MPs have adopted a motion, urging government to increase funding for mental and psychiatric care services in the country.
The motion, which also called for prioritization and improvement of mental health and psychiatric care in Uganda, was moved by Aisha Kabanda (NUP, Butambala district) during plenary sitting on Tuesday, 27 September 2022.
Kabanda said that the one percent of the budget for the 2022/2023 Financial Year appropriated towards mental health means insufficient drugs and poor care of the 14 million people with mental disorders.
“We are worried that cases will increase. The budget in the Ministry of Health alone is not enough. Mental health services should be mainstreamed into all sectors,” she said.
Kabanda also called for training and recruitment of psychiatric doctors, saying that the current 42 are not enough.
“Children between 15 and 19 years are now more affected by mental illness and the majority are in schools. Their mental illnesses are not detected early. This calls for early detection. Children are increasingly committing suicide,” she said.
Government was also asked to return the mental health facilities that were converted into Covid-19 treatment units to their original use.
Deputy Speaker, Thomas Tayebwa, said that mental health issues require urgent attention from government, and urged lawmakers to give the issue due attention.
“We need to take this as a serious case and that it is well funded. This needs to stand out so that the Minister of Health gives us a statement on mental health infrastructure and support. We can identify money in the budget,” said Tayebwa.
He said that the intervention can start at the level of Health Centre IV, saying that these should be considered in the quest to address mental health funding.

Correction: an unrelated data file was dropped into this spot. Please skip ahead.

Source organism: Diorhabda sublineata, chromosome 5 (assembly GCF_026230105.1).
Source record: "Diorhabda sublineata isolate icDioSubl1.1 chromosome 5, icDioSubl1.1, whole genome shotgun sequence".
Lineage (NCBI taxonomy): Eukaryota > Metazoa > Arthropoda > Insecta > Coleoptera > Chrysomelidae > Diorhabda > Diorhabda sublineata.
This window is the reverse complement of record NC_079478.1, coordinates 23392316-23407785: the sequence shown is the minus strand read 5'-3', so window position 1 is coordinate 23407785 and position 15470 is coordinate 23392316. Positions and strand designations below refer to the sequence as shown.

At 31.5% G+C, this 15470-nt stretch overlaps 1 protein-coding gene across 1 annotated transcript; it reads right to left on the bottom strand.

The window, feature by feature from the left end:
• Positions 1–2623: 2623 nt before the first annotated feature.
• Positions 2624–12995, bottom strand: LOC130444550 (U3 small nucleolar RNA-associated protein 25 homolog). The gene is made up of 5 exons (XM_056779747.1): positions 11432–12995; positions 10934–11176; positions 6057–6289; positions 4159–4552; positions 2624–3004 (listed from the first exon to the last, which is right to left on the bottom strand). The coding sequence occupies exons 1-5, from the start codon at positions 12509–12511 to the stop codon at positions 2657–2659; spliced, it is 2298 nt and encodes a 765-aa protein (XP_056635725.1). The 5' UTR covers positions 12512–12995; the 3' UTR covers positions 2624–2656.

Geofrey Macho (IND., Busia Municipality) called for the upgrade of the Mental Health Unit in Mulago National Referral Hospital to a department, saying that this will improve treatment and care of mental health patients.
“Mental health should be mainstreamed in all health units and all health workers should receiving training and counseling,” he said.
Macho also called for free distribution of drugs to the mentally ill, saying that the medicines are expensive, and inaccessible.
UPDF representative, Jennifer Alanyo called for recruitment of psychiatric nurses in schools to enable early detection.
“Substance and alcohol abuse is practiced in schools. Early detection can be done by psychiatric nurses,” said Alanyo.
Herbert Ariko (NRM, Soroti East Division) pointed out the need to equip health institutions to train mental health specialists.
“Currently, we only have two qualified examiners of psychiatric specialists and they have retired. Mental health trainers are not available. We need to equip institutions to train people,” he said.
Bugiri Municipality MP, Asuman Basalirwa wondered why public institutions that train mental health specialists are expensive, arguing that this affects the number of specialists in the country.
“Even students admitted on government sponsorship are paying exorbitantly and they are failing to meet the expenses. Why is this the case,” wondered Basalirwa.